Economic growth: increase in available wealth
The government is maintaining its growth forecast for 2017 at 2.7% although several external factors that have underpinned recent growth may not continue to be so favourable – the downward cycle of oil prices seems to be ending and the forward trend is upward, monetary policy may tighten and what is ahead for the Euro is uncertain. However, the forecast for Catalonia remains positive at 2.7%, well above the Eurozone average of 1.5%.
Demand in Barcelona
If credit continues to flow and the current low interest rates remain, price rises, which until now have been restricted to the areas of Ensanche and the city centre, will ripple out to other locations in Barcelona. If employment continues to grow 2017 should see the numbers of properties sold rise to 450,000 – 470,000 nationally, approximately 20% up since 2015.
Foreign demand in Barcelona: a key factor in what happens in 2017
According to statistics from the notaries international buyers made up 19.7% of the total market in the first half of 2016 and in some parts of Spain, notably Mediterranean coastal areas, the Balearics and the Canaries, it’s much higher.
As always, it’s the British out front with 19% share of the overseas market, way ahead of the French (8%), Germans (7.8%) and Italians (6.5%). This statistic raises the obvious question about the effect, if any, that Brexit will have on the evolution of the property market in 2017. It’s a difficult issue but clearly one risk factor is the depreciation of the GBP£ against the Euro, coupled with a fall in the GDP forecast. Some analysts in the sector predict reduced capacity for overseas property purchase by the British which may feed through into the Spanish market.
Within Barcelona itself, there is a sense that international buyers are in charge of the market, especially in the central districts of Ciutat Vella and Eixample and in neighbourhoods near the coast such as Poblenou. The prediction for full year 2016 is up 22% on the previous year with a total of more than 2,200 foreign buyers in the city, 15% of the total market.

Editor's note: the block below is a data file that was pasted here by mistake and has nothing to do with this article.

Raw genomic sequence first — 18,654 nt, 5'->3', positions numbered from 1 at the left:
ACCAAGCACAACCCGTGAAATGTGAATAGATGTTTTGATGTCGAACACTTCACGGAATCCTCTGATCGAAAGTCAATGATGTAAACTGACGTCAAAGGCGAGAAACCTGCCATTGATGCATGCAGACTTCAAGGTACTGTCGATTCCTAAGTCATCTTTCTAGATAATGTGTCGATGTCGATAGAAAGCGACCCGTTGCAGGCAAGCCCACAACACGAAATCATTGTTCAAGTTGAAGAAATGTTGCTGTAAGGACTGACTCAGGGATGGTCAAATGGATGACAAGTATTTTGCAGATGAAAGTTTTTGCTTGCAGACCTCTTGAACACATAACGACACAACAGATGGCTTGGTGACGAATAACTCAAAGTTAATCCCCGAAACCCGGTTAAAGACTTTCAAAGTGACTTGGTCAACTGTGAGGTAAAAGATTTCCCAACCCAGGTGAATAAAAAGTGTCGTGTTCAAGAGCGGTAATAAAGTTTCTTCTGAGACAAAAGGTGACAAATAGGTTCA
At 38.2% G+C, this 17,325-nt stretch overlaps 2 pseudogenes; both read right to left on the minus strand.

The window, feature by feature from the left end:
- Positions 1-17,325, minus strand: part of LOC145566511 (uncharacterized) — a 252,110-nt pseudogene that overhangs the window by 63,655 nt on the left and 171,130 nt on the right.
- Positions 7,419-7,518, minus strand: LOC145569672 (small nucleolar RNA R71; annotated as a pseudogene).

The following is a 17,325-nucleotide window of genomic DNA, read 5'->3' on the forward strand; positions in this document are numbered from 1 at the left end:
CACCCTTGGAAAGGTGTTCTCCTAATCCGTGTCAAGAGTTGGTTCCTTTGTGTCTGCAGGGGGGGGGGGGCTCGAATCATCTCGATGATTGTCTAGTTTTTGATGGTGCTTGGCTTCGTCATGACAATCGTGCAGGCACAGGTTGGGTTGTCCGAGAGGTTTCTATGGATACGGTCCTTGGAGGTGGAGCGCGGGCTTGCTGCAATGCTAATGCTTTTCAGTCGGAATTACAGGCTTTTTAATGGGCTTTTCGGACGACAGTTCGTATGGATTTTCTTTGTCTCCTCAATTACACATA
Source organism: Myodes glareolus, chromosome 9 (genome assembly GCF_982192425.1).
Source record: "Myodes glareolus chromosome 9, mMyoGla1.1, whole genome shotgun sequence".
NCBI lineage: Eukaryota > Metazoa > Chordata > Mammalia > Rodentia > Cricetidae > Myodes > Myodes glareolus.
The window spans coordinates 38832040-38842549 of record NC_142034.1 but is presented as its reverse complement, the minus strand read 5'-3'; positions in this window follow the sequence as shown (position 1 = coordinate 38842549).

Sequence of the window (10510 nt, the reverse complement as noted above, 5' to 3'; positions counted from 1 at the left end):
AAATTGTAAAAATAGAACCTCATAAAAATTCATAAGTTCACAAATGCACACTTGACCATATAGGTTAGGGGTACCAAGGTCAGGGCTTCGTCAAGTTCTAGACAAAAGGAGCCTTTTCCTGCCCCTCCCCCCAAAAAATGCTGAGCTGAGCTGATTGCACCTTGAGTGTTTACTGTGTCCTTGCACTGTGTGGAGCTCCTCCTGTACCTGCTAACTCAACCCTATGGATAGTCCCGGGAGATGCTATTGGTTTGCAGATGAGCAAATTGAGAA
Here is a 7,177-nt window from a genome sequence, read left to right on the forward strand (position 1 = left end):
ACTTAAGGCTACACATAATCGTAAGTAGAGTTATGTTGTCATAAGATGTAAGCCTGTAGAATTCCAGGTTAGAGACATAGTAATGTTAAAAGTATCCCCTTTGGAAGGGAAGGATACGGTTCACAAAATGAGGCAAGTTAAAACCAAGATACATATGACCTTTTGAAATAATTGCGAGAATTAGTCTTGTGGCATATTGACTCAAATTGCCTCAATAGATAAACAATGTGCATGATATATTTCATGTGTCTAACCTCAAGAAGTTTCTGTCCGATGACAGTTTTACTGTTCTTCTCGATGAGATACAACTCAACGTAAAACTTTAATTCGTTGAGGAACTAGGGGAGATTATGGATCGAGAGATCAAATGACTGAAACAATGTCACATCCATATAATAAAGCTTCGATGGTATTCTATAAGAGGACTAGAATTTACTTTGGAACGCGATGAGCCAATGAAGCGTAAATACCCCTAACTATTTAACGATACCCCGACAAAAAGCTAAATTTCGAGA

Chinese buyers were the most numerous group, no doubt encouraged by the Golden Visa scheme, followed by the British, up 40% on the year, something of a surprise in view of Brexit, with German numbers also rising. However, there were lower numbers of French and Russian buyers.
Supply in Barcelona
I see no slowdown in property price increases. As demand rises the lack of inventory is becoming a big factor in determining prices. House building has been in a state of virtual paralysis in recent years and although new building licences are on the rise the construction sector is 90% smaller than it was in the building boom.
At the end of 2016 the average price in Barcelona was €3,888 per sq.m, a level last seen in 2004. This helps explain the high level of interest from overseas investors, given the potential for significant capital growth in the medium term.
There have now been three consecutive years of price increases with 2016 showing 12.7%, against a national average of about 3%.
But, as already mentioned, price growth is not the same everywhere and in Barcelona the focus in on the most centrally located districts of Eixample, Gracia and Ciutat Vella.
So, for 2017 I am predicting:
- Economic expansion already underway will continue over the next 2 years eat about 3 – 3.5%.
- Continued growth in the number of mortgages granted.
- Continued stock market uncertainty will push funds towards the real estate market.
- Prices in Barcelona to continue rising, in the range 6% – 9%.
- Nationally, the market will grow to above 450,000 units sold.
- 25% growth in the number of new developments, up to 90,000 in 2017